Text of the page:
Retired bike racers have new pursuits in Pine Valley

September 09, 2003 12:00 am
Once the driving force in Inga's life, her bikes and those of husband Matt's now hang from the rafters in their barn. The Newberrys energetic, seven-year-old son, Tyler, keeps them on the go.  (Baker City Herald/S. John Collins).
Once the driving force in Inga's life, her bikes and those of husband Matt's now hang from the rafters in their barn. The Newberrys energetic, seven-year-old son, Tyler, keeps them on the go. (Baker City Herald/S. John Collins).

By LISA BRITTON

Of the Baker City Herald

HALFWAY — Inga Thompson-Newberry took up bike riding on a whim.

Her goal was to join the 1984 women's Tour de France.

She didn't make it.

Instead, after just three months of training, Thompson-Newberry made the '84 Olympic team.

"I hadn't done it at all. I just had kind of a gift for riding a bike," says Inga, 39.

That launched a ten-year career, taking her all over the world to compete in as many as 150 bike races each year.

But she downplays her list of racing accomplishments, including time trial wins, medals in the World Championships and Pan-American Games and her unofficial record in the Idaho Women's Challenge stage race.

"My only claim to fame was Lance Armstrong and I were on the same team in the 1992 Olympics," she smiles.

Her husband, Matt Newberry, also shrugs off accomplishments during his own bicycle racing days.

The couple now live on a farm in Halfway with their son Tyler, 7.

Inga points to her barn's ceiling where 11 bicycles are entombed, hanging upside down and covered with a fine layer of dust.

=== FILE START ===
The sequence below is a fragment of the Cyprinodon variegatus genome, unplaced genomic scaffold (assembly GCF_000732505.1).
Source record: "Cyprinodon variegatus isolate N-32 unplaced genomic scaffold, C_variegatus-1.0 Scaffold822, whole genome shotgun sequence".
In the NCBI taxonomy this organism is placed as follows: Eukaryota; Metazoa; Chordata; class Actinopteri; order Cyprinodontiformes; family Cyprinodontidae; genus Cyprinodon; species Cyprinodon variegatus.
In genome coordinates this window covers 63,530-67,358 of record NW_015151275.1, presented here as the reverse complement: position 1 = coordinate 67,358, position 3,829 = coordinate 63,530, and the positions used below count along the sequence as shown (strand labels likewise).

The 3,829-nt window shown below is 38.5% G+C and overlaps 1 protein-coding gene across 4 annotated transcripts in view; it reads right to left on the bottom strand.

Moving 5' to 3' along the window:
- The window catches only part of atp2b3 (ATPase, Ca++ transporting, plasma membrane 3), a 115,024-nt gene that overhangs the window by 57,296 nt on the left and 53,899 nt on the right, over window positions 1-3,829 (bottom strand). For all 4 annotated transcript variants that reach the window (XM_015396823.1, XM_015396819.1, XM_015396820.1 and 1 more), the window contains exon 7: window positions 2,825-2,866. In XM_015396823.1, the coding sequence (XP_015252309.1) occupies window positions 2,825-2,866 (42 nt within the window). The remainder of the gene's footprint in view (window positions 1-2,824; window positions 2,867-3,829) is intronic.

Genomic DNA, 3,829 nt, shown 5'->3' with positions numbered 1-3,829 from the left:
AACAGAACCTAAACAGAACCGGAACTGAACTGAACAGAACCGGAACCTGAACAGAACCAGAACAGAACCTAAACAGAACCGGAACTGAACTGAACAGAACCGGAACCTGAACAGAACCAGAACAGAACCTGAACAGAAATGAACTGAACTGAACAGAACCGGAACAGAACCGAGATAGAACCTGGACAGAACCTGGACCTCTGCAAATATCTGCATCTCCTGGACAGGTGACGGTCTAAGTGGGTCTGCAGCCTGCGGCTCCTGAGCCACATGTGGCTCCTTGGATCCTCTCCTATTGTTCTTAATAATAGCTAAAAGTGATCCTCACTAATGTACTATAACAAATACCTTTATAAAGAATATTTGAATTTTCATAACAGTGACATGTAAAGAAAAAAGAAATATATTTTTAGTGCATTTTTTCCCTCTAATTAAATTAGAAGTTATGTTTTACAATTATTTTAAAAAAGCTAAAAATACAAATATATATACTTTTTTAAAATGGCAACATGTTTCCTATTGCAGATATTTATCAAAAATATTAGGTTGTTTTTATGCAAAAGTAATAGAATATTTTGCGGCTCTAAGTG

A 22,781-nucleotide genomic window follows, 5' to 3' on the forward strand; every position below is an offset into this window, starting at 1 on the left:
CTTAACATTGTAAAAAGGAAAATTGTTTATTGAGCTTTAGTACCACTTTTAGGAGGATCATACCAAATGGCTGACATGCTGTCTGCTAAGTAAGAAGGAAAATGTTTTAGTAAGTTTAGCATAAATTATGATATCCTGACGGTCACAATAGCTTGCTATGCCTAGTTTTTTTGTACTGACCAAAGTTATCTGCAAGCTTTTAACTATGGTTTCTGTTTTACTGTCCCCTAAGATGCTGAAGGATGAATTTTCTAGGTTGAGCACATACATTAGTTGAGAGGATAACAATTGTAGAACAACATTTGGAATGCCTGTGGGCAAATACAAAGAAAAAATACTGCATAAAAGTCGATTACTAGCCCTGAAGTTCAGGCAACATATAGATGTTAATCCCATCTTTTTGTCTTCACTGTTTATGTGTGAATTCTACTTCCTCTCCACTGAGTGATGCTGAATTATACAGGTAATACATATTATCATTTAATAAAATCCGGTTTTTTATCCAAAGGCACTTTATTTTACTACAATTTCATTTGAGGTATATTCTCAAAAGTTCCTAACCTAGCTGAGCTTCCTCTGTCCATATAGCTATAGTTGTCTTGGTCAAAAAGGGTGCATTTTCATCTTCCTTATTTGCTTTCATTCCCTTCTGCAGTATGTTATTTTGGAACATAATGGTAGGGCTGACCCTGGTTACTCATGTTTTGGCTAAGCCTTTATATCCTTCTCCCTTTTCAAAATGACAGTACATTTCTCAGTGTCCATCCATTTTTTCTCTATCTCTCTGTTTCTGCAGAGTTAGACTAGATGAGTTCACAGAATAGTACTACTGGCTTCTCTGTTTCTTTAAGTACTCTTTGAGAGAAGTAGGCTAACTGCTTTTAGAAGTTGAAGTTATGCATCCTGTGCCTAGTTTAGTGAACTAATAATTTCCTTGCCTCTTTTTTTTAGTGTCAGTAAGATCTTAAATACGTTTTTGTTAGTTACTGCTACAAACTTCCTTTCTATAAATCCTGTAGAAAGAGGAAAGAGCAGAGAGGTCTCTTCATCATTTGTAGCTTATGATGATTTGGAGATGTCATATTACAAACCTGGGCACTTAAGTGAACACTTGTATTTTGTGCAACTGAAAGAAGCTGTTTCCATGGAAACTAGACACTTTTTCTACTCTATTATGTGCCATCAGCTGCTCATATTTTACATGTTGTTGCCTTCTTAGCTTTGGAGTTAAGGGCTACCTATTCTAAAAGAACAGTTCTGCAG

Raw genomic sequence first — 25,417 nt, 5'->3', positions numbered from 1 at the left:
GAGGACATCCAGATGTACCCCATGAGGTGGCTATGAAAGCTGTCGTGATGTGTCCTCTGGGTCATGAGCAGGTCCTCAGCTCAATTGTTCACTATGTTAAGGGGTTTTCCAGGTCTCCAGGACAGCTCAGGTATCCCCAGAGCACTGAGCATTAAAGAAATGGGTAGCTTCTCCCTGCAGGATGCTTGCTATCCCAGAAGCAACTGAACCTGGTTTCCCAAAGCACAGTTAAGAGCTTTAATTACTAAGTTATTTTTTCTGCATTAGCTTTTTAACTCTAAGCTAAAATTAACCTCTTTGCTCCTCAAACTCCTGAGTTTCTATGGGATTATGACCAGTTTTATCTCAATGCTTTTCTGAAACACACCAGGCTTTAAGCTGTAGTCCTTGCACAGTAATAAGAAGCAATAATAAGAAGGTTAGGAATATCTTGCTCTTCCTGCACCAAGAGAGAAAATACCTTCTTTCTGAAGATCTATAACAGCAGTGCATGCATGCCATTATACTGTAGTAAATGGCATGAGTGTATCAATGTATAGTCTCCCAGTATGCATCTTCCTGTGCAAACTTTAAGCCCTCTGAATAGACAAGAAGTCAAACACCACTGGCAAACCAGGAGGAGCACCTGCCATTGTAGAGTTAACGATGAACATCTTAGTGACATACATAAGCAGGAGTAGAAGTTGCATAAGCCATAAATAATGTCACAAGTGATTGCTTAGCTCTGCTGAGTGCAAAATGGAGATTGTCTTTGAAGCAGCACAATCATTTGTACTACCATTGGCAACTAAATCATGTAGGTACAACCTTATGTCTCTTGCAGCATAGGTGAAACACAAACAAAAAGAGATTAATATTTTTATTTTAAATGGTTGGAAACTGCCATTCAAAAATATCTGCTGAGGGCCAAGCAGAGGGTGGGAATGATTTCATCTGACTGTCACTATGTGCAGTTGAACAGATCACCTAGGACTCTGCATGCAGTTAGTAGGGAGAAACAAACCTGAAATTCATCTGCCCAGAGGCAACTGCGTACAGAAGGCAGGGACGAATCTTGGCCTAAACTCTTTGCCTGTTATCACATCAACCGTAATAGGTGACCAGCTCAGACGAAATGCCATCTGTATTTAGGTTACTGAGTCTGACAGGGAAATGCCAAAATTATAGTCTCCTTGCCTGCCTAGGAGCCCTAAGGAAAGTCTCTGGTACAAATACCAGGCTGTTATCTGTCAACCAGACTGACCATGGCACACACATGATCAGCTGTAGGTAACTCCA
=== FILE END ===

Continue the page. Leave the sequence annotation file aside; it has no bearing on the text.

"Some of them I've ridden in the Tour de France and world championships. You kinda get attached to them. All my Olympic bikes are in here," she says.

She retired in 1993.

Matt retired in 1992.

"I failed my football physical and he said ‘Find another sport — swim or ride a bike.' So I got a bike," says Matt, 36.

In addition to the yearly races, Matt competed for several Olympic teams but didn't qualify in the top three after racing against 180 competitors.

The couple's racing days took them all over the world.

"We really lived in Europe," Inga says.

"We got to see a lot of places we wish we could see one day. That was our joke — (when you raced) you saw the roads and the hotels," Matt says.

But one thing they did notice was the attitude toward cycling.

"Cycling is such a big part of French culture — it's like Little League here," Inga says.

Though she can't choose a favorite race among so many, she does remember preferring the competitions that ran through the smaller towns.

"It was always more fun to go to small towns to bike race. It's kind of a side-liner sport," she says.

Neither Matt nor Inga admit to spending much time astride a bicycle these days.

"I ride once in a while, for fitness," Matt says.

Inga has hopped on a bike only three times since retiring.

"We have other things now — we've paid our biking time" she says, stroking the silky side of her Friesian mare she's raised since birth.

Inga's new venture is called "Lone Fir Friesian Carriage Service." She offers rides for weddings and other special occasions with her carriages and team of four black horses.

Matt spends much of his time at his boot shop, where he builds custom leather boots and other footware.

Though the Newberrys don't plan on participating in any races, or even joining the slower paced scenic tours, they would like to stay involved with the sport of cycling.

Involved behind the scenes as volunteers, they say, instead of riding through the courses.

"I do feel a commitment to the sport — that we should give back when we can," Matt says.